Yes..We are back in the States…But it’s never too late to share your last days, moments, and memories…
Once we got back from our Christmas holiday in Berlin and Copenhagen, the days felt shorter and time felt like it was moving at lightning speed. Our dear friend in Prague, Aunty J, came for a short visit over New Year’s, and we wanted to show her the beauty of the city like she did for us in Prague last August.
Hosting Friends in and around Budapest
We took turns taking Aunty to various sites around the city, starting with the National Hungarian Museum.
RELATED: Visual Tour Inside the Hungarian National Museum
And of course, we wanted to show the boys Buda Castle and Fisherman’s Bastion with Aunty J. Prof and I took his parents in November when the fall foliage was gorgeous. Picturesque. This is how the rest of the world see Budapest on Pinterest.
Going back in winter was equally gorgeous but in different ways. A thin layer of ice covered over the landscape and the view looked like something you would see in a movie.
We promised a dinner with our closest expat Romanian friends, who shared with us their experiences of life abroad and experiences of growing up in Romania and living the expat life in other parts of the globe.
New Year’s in Budapest
Of course, we took one of the biggest risks on New Year’s. We braved the cold and exhaustion (making one child take a late afternoon nap and allowing the other one to make his own call about a nap) to walk to Vorosmarty ter (aka the Christmas market in Budapest).
Yup. That’s us. We were one of the few families that took their kids out at night. I am sure kids in Cyprus would be up since it is a cultural norm to have dinner at 10 pm. A couple more hours up to see fireworks wouldn’t be that much of a stretch but in Hungary? Our Romanian expat friends say that Romania makes New Year’s a big family event where lots of families would be out in the streets celebrating with their little ones.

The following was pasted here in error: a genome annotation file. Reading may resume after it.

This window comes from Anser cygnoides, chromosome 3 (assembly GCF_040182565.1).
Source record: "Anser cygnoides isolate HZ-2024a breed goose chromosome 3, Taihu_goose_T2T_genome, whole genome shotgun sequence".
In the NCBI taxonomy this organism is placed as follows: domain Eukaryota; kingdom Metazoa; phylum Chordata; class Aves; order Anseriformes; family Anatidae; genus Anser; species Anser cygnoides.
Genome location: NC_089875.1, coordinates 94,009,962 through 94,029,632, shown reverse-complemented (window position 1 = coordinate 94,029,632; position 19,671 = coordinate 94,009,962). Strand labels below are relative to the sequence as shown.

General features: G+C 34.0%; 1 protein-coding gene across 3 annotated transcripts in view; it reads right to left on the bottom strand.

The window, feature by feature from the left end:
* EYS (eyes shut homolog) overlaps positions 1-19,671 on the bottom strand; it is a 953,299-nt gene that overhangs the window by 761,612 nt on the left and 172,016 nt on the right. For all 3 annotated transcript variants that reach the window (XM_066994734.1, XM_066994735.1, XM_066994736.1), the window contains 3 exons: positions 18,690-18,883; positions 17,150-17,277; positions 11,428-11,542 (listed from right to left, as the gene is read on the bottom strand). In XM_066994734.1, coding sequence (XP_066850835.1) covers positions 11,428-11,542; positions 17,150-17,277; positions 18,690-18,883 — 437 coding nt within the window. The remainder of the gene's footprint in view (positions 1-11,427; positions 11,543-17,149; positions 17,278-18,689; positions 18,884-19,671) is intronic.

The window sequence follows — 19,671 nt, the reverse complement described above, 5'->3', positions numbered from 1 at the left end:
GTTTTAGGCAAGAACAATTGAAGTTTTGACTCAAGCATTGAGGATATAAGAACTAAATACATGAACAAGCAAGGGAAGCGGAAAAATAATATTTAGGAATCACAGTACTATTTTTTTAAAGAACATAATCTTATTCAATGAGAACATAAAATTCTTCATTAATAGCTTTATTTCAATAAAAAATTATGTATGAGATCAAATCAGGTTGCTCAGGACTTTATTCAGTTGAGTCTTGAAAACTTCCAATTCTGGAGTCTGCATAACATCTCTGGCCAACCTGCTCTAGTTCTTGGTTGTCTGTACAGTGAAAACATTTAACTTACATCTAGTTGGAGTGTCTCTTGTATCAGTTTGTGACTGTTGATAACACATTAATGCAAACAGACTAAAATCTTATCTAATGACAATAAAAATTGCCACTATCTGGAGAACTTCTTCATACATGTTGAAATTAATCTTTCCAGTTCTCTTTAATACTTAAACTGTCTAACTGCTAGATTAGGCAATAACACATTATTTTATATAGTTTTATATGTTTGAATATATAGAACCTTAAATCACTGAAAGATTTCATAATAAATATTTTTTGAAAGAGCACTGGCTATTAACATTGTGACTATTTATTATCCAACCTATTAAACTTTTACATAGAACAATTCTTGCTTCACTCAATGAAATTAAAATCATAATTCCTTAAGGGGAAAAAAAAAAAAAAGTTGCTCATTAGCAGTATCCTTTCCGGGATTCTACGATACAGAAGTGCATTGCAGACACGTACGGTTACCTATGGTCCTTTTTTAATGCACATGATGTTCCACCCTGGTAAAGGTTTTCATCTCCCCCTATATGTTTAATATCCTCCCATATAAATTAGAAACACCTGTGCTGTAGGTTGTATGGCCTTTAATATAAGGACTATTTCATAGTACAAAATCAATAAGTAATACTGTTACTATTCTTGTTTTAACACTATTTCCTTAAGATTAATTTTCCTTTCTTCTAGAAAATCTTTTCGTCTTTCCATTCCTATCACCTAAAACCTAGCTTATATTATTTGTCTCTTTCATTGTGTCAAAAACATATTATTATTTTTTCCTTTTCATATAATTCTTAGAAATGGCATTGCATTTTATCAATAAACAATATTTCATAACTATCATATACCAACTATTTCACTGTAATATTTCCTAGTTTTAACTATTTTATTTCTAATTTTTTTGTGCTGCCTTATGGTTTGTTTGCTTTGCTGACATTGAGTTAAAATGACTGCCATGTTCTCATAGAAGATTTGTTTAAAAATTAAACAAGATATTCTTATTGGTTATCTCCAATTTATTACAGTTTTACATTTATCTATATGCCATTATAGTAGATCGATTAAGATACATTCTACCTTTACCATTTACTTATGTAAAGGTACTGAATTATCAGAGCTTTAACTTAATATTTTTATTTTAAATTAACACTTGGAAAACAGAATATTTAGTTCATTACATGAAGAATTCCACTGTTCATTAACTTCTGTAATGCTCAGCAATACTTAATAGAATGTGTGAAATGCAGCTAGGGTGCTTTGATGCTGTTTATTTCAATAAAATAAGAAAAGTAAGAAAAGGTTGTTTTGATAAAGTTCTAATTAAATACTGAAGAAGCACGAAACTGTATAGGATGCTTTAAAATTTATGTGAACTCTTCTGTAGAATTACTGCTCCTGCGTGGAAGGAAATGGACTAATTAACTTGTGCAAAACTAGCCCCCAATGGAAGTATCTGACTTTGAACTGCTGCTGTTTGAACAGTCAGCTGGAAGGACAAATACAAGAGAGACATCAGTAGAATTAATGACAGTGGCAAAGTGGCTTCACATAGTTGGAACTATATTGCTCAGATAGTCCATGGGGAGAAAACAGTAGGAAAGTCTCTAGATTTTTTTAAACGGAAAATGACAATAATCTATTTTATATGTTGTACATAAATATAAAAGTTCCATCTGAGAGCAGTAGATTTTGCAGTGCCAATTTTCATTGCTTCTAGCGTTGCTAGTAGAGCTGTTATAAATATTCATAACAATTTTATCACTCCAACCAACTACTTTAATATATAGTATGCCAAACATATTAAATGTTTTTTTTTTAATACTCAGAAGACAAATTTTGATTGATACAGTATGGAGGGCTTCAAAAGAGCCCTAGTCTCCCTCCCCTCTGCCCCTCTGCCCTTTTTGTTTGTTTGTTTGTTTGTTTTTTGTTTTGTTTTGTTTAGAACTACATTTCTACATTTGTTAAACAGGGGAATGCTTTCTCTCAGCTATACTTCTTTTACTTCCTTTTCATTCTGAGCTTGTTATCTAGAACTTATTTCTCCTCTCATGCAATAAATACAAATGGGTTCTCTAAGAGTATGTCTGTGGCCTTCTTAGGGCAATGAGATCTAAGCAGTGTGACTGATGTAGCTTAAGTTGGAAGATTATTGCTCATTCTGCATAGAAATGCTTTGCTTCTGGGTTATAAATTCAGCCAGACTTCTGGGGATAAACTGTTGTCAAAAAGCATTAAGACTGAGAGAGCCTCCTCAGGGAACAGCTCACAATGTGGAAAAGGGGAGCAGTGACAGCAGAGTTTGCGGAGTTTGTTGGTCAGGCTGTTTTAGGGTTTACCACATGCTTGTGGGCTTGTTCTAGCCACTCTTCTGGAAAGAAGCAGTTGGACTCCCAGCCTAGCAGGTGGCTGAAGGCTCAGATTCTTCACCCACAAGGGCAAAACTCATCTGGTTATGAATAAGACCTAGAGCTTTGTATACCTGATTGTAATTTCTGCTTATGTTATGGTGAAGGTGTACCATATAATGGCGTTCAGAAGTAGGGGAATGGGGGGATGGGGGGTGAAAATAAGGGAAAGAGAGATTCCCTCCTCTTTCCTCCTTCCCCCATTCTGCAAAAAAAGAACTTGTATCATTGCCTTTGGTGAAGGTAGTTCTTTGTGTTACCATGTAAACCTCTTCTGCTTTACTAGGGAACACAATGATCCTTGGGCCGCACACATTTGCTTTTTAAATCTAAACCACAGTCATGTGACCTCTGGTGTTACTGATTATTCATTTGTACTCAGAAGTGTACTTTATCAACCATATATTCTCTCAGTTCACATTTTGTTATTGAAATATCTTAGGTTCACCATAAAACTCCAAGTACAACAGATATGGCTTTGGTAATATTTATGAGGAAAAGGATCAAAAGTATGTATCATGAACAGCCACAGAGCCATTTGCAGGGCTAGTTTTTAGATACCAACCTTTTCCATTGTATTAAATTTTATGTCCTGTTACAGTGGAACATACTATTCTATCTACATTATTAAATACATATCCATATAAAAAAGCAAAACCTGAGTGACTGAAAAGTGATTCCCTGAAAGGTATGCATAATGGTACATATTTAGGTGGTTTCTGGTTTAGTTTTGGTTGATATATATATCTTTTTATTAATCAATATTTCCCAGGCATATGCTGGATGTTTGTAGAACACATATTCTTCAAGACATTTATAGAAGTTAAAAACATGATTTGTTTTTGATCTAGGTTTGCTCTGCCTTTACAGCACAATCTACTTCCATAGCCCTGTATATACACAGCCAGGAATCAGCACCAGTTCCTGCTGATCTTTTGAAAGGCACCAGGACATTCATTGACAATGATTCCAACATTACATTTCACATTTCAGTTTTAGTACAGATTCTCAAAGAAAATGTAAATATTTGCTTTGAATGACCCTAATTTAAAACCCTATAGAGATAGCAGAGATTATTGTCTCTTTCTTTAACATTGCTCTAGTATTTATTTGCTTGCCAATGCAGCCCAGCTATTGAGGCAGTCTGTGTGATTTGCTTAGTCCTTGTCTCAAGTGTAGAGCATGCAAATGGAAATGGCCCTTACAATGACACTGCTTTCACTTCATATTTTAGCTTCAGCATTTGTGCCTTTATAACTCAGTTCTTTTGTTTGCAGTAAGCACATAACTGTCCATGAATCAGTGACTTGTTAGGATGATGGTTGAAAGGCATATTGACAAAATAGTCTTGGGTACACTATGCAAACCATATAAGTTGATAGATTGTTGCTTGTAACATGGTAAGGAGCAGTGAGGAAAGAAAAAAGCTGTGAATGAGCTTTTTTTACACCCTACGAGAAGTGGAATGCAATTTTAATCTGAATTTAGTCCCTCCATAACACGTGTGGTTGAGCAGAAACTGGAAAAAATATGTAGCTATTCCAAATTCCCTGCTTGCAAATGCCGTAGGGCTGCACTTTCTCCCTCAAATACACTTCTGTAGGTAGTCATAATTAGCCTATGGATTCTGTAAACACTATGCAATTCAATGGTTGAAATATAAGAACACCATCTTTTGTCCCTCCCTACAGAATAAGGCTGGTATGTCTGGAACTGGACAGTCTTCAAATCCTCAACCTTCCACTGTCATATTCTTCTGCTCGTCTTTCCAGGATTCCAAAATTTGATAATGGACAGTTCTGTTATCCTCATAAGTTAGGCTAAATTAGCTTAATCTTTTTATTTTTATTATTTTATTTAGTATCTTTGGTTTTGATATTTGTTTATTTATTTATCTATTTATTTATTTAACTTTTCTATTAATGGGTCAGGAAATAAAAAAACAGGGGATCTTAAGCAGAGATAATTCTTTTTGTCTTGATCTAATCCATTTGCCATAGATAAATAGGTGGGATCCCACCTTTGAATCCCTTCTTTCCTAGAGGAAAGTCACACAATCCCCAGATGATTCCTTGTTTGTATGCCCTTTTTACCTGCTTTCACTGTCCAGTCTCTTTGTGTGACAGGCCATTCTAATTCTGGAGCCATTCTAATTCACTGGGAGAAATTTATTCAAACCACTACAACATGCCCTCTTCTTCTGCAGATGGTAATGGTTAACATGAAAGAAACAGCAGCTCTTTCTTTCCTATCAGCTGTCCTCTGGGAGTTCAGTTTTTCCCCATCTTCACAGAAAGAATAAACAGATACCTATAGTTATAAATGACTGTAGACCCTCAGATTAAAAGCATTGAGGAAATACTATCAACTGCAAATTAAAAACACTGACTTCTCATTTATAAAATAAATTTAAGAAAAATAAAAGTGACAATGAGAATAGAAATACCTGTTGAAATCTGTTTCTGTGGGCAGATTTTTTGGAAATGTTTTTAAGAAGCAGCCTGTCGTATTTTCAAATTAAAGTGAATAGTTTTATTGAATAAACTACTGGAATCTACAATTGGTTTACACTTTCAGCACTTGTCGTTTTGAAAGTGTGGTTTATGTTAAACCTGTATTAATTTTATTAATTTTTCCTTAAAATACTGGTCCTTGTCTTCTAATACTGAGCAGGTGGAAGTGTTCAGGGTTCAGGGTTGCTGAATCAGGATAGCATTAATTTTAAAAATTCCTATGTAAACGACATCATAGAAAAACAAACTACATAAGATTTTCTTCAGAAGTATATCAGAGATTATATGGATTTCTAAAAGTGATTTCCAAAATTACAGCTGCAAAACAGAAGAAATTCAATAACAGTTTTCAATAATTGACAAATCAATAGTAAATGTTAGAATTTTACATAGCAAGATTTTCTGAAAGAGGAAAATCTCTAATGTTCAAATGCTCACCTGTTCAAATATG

Did our boys like staying up late? Yes and no. They liked staying up late in the apartment, but by 10:30 pm, they were quickly losing steam. Although I was having last-minute thoughts to stay in, Prof said that we committed this far, we might as well as go to the very end.
In the middle of the firework revelry, the boys begged us to go home. We walked back to the apartment to find plenty of trash, confetti, and used fireworks strewn along the sidewalks. We plopped them into bed and fell asleep to the sounds of our neighbors’ ringing in the new year and more fireworks going off in the night sky.
Packing Up, Donating, and Cleaning
Prof and I thought, “Surely, we will be coming back with one less packed bag than when we arrived.” We purposefully packed older set of clothes that could be donated or thrown away at the end of five-month stay. While we donated bags and bags of clothes, books, and toys, I didn’t anticipate how much stuff our kids had accumulated – toys, books, memorabilia from their excursions with the students – all of it precious and important to them. We carefully packed away those snowglobes that Linus fell in love with from each city he visited. We wrapped Piano Man’s favorite LEGOs in our clothes to give them added protection. I rolled their artwork from school so that I could frame them back home in our kitchen we returned.